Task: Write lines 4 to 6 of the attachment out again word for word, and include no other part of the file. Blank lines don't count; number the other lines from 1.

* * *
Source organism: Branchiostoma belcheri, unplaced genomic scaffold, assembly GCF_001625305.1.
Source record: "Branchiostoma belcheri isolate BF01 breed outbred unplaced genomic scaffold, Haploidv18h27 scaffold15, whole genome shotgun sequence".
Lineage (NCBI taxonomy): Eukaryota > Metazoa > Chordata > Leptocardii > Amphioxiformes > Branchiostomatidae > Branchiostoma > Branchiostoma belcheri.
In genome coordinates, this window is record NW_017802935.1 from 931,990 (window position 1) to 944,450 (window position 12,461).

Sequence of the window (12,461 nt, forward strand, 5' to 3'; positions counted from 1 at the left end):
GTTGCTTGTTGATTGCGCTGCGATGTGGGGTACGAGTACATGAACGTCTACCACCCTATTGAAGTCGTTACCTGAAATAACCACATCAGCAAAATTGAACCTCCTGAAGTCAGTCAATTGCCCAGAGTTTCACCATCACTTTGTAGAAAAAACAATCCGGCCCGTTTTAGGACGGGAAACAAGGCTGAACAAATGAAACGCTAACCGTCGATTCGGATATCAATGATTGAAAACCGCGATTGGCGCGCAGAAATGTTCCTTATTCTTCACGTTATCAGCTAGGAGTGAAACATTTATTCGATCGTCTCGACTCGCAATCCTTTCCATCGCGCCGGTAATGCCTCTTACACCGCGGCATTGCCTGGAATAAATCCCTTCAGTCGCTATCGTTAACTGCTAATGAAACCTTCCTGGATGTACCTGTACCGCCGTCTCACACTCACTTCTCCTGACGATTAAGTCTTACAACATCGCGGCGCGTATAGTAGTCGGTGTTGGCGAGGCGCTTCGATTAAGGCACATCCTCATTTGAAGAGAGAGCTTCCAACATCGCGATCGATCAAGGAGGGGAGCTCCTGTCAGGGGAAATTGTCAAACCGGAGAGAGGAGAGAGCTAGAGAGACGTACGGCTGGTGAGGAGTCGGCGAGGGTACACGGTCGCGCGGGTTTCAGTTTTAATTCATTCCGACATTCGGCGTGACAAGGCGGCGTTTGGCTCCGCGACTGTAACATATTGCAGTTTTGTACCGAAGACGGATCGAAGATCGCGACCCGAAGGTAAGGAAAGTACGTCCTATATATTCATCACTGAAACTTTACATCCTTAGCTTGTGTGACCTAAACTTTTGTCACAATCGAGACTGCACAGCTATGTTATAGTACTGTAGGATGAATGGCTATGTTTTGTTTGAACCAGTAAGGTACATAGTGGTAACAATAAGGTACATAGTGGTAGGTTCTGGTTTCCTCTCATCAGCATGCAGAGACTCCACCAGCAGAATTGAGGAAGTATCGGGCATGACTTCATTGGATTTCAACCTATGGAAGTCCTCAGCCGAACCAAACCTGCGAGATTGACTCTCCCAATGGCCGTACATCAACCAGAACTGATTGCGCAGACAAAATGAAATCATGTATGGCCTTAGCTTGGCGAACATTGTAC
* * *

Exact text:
In genome coordinates, this window is record NW_017802935.1 from 931,990 (window position 1) to 944,450 (window position 12,461).

Sequence of the window (12,461 nt, forward strand, 5' to 3'; positions counted from 1 at the left end):
GTTGCTTGTTGATTGCGCTGCGATGTGGGGTACGAGTACATGAACGTCTACCACCCTATTGAAGTCGTTACCTGAAATAACCACATCAGCAAAATTGAACCTCCTGAAGTCAGTCAATTGCCCAGAGTTTCACCATCACTTTGTAGAAAAAACAATCCGGCCCGTTTTAGGACGGGAAACAAGGCTGAACAAATGAAACGCTAACCGTCGATTCGGATATCAATGATTGAAAACCGCGATTGGCGCGCAGAAATGTTCCTTATTCTTCACGTTATCAGCTAGGAGTGAAACATTTATTCGATCGTCTCGACTCGCAATCCTTTCCATCGCGCCGGTAATGCCTCTTACACCGCGGCATTGCCTGGAATAAATCCCTTCAGTCGCTATCGTTAACTGCTAATGAAACCTTCCTGGATGTACCTGTACCGCCGTCTCACACTCACTTCTCCTGACGATTAAGTCTTACAACATCGCGGCGCGTATAGTAGTCGGTGTTGGCGAGGCGCTTCGATTAAGGCACATCCTCATTTGAAGAGAGAGCTTCCAACATCGCGATCGATCAAGGAGGGGAGCTCCTGTCAGGGGAAATTGTCAAACCGGAGAGAGGAGAGAGCTAGAGAGACGTACGGCTGGTGAGGAGTCGGCGAGGGTACACGGTCGCGCGGGTTTCAGTTTTAATTCATTCCGACATTCGGCGTGACAAGGCGGCGTTTGGCTCCGCGACTGTAACATATTGCAGTTTTGTACCGAAGACGGATCGAAGATCGCGACCCGAAGGTAAGGAAAGTACGTCCTATATATTCATCACTGAAACTTTACATCCTTAGCTTGTGTGACCTAAACTTTTGTCACAATCGAGACTGCACAGCTATGTTATAGTACTGTAGGATGAATGGCTATGTTTTGTTTGAACCAGTAAGGTACATAGTGGTAACAATAAGGTACATAGTGGTAGGTTCTGGTTTCCTCTCATCAGCATGCAGAGACTCCACCAGCAGAATTGAGGAAGTATCGGGCATGACTTCATTGGATTTCAACCTATGGAAGTCCTCAGCCGAACCAAACCTGCGAGATTGACTCTCCCAATGGCCGTACATCAACCAGAACTGATTGCGCAGACAAAATGAAATCATGTATGGCCTTAGCTTGGCGAACATTGTAC